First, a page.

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CEDAW and the Security Council: Enhancing Women’s Rights in Conflict

O'Rourke, Catherine and Swaine, Aisling (2017) CEDAW and the Security Council: Enhancing Women’s Rights in Conflict. International and Comparative Law Quarterly, 67 (1). pp. 1-28. [Journal article]

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The proliferation of legal and normative standards regulating women’s rights in conflict has been accompanied by concerns about their efficacy. The article examines the activities of the CEDAW Committee and the UN Security Council and considers how synergies might be advanced. The article finds that, while the Security Council has unique authority over UN system activities, sanctions and peacekeeping, the CEDAW Committee – as a human rights treaty monitoring body – possesses the more effective system of state accountability and the more robust commitment to women’s equality and rights. The article proposes measures for the optimum interaction between both institutions in order to maximise overall accountability for women’s rights in conflict.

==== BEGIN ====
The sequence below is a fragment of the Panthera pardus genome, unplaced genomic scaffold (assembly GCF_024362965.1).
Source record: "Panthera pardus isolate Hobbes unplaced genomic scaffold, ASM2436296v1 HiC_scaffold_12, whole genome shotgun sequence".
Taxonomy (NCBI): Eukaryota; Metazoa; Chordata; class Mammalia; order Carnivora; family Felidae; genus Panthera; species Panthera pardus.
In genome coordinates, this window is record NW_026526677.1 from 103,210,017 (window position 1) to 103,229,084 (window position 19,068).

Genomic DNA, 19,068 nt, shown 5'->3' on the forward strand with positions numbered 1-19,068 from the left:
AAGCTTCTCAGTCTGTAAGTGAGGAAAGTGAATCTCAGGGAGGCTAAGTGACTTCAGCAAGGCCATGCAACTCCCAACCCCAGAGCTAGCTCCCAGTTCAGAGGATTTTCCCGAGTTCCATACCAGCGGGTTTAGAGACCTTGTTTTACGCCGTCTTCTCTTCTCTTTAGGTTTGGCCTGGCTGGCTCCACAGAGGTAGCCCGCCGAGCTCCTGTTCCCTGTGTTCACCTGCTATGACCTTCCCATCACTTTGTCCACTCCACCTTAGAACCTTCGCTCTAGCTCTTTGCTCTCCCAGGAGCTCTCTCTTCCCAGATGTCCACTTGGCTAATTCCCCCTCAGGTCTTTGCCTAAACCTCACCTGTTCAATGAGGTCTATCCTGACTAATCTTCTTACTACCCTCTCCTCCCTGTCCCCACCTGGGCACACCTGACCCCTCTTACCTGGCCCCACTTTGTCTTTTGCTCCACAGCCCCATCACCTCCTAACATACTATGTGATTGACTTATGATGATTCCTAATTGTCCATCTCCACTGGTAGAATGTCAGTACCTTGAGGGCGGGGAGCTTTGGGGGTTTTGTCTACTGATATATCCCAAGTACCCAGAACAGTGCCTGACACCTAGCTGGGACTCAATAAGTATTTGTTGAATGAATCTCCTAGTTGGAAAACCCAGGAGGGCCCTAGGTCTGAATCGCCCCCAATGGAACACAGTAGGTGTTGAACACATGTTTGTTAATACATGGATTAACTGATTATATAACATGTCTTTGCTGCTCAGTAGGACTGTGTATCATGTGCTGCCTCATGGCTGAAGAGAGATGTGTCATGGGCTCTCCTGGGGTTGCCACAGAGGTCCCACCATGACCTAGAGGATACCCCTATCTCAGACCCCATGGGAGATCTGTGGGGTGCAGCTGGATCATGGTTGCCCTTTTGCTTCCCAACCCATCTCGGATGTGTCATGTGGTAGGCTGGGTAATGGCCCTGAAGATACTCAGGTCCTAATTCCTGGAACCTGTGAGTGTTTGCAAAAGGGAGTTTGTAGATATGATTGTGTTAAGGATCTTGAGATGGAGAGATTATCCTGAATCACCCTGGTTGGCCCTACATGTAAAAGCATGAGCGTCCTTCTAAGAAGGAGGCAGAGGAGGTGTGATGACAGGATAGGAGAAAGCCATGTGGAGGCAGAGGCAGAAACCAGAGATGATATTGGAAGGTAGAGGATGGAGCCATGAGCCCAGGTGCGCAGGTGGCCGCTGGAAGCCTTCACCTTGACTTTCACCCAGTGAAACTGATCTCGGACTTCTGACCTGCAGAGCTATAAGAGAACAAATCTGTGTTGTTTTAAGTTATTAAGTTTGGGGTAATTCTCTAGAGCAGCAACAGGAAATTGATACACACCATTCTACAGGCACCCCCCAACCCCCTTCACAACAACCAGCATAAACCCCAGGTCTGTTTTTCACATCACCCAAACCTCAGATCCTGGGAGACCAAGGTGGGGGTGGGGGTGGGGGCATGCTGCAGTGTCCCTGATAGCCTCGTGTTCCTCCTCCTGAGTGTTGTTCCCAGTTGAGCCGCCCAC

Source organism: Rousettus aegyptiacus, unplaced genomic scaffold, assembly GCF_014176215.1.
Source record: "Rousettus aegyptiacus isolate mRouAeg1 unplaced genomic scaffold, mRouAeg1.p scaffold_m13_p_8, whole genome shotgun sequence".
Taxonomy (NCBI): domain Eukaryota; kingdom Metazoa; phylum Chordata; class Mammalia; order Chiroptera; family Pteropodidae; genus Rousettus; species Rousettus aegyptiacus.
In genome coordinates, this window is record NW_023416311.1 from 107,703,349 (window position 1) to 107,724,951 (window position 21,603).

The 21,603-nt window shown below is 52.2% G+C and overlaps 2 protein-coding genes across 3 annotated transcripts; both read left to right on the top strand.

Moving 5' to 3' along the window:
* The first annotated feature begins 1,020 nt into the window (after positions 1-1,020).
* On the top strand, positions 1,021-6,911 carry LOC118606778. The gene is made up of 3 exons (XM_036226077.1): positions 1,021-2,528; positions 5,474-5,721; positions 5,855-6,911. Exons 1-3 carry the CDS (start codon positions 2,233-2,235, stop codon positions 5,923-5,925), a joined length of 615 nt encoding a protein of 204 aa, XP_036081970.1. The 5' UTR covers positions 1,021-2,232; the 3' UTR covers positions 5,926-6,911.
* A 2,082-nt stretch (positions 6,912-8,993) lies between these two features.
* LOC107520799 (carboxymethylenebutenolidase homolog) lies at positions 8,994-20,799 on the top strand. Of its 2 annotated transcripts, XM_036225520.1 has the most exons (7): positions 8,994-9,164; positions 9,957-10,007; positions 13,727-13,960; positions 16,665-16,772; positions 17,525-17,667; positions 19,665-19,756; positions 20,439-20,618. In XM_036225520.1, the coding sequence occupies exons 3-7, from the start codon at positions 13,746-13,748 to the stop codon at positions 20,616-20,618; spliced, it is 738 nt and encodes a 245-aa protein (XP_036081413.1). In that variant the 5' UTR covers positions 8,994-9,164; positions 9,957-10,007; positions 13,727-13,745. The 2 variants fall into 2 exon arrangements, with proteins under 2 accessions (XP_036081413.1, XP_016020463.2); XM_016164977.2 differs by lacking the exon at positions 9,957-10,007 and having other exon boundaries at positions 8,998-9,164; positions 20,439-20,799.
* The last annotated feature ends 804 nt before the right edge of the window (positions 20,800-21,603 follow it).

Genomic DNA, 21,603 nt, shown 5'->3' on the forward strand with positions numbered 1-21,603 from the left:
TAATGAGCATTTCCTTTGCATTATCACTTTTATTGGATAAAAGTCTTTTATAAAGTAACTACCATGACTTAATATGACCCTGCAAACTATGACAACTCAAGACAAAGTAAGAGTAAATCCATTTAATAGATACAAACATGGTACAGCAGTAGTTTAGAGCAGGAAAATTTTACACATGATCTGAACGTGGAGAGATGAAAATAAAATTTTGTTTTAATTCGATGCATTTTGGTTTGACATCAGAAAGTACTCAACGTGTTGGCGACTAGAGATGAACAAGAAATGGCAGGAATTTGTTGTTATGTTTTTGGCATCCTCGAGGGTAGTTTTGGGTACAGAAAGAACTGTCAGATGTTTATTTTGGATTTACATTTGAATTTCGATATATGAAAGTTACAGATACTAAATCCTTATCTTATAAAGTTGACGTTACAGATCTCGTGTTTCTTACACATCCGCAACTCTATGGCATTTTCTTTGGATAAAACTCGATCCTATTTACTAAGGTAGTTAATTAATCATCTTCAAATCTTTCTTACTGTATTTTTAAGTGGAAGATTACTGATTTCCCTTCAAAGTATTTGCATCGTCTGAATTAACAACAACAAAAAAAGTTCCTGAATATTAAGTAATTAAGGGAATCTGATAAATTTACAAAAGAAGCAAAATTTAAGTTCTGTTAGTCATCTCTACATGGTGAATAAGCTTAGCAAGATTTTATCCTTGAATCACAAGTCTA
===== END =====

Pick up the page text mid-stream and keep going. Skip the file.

Item Type:Journal article
Keywords:accountability, armed conflict, CEDAW, fragmentation, feminism, women, peace and security, women’s rights, United Nations Security Council
Faculties and Schools:Faculty of Social Sciences > School of Law
Faculty of Social Sciences
Research Institutes and Groups:Transitional Justice Institute
ID Code:38890
Deposited By: Dr Catherine O'Rourke
Deposited On:28 Nov 2017 14:42
Last Modified:28 Nov 2017 14:42

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